In 1839, Mr. Bredbeck took passage on a vessel bound for the United States, which landed him safely in New York City, after a nine weeks voyage. He then spent a year on Long Island, as a gardner and in the fall of 1840, returned to New York City, where he worked in a brewery for six years. On the expiration of that time he came to Ohio, and since 1846 has been one of the leading agriculturalists of Danbury township, where by his upright, honest life has won the esteem and friendship of the community among whom he lived.

In New York City, March 16th, 1844, was celebrated the marriage of Mr. Bredbeck and Maria Susanna Dowding, a daughter of George and Maria (Guffy) Dowding, natives of London, England, who located in New York City about 1832. Mrs. Bredbeck was born in London, July 19th, 1823. Twelve children came to bless this union, nine sons and three daughters, as follows, (three dieing in infancy): George Henry, the eldest, died at the age of 13; Elizabeth, now the wife of Christian Piehl, of Danbury; Charles, of Oak Harbor, O., John F., who was a leading merchant of Sandusky, died March 4, 1893; Herman B., of Port Clinton; George H., of the firm of Bredbeck & Son, of Oak Harbor; William, who lives on the old homestead; Susanna, the wife of Aug. E. Meyer, also of Danbury; Amanda S., now Mrs. E.D. Curran, of Otis, Ind.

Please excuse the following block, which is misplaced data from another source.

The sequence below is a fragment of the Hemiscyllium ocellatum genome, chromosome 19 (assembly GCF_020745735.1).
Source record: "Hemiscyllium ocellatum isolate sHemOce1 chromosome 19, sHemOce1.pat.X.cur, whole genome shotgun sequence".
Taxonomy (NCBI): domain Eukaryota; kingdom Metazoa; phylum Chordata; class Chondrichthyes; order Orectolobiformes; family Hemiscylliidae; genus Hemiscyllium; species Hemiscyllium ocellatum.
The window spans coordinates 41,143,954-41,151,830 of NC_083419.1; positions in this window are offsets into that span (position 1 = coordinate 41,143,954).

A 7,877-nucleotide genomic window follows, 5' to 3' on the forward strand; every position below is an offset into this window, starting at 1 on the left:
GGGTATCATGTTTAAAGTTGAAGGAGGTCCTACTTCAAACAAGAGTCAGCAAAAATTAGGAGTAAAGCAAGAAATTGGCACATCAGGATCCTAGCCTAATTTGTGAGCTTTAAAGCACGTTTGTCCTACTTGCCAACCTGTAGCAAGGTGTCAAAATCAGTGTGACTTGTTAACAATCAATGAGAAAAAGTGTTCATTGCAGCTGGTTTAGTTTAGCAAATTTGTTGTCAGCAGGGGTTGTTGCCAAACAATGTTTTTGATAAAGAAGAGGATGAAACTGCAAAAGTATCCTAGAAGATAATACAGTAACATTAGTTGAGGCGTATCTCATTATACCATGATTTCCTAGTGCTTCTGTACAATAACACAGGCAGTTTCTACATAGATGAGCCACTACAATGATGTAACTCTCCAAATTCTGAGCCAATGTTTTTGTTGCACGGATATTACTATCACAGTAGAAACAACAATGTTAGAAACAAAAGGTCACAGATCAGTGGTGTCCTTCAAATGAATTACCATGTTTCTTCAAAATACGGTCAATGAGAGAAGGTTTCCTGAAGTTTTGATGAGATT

For over, fifty years Mr. and Mrs. Bredbeck had traveled life’s journey together sharing with each other its joys and sorrows, its adversities and prosperities, and in 1894 celebrated the anniversary of their golden wedding.

Mrs. Bredbeck departed this life on August 11th, 1897.

One of the pleasant events of this union was the birthday anniversary of Elizabeth, Charles, and John F. falling on the same day, August 16, 1846, 1849, and 1851.

From 1855 until 1891, inclusive, Mr. Bredbeck efficiently filled the office of County Commissioner; was Township Trustee twelve years and for six years Township Treasurer; and also served in serveral other public positions.

In his political faith he was a strong adherent of the principles of the Democratic party, and religiously he belonged to the Lutheran Church, and a true Chrisitan, ever ready to do a favor or a kindness — and in his long and useful life, it can well be said, that his was a beautiful life well spent.

He leaves to mourn his loss four sons, three daughters, (all married). twenty-nine grandchildren, four great grandchildren and many other relatives and friends.

The funeral was held from the German Lutheran Church, Tuesday, Sept. 29, at 2 p.m. Rev. Dornbier of Sandusky, officiating, and the remains were laid to rest in the cemetery adjoining the church.”

Taken from the New Democrat, Port Clinton, OH, 2 Oct 1903.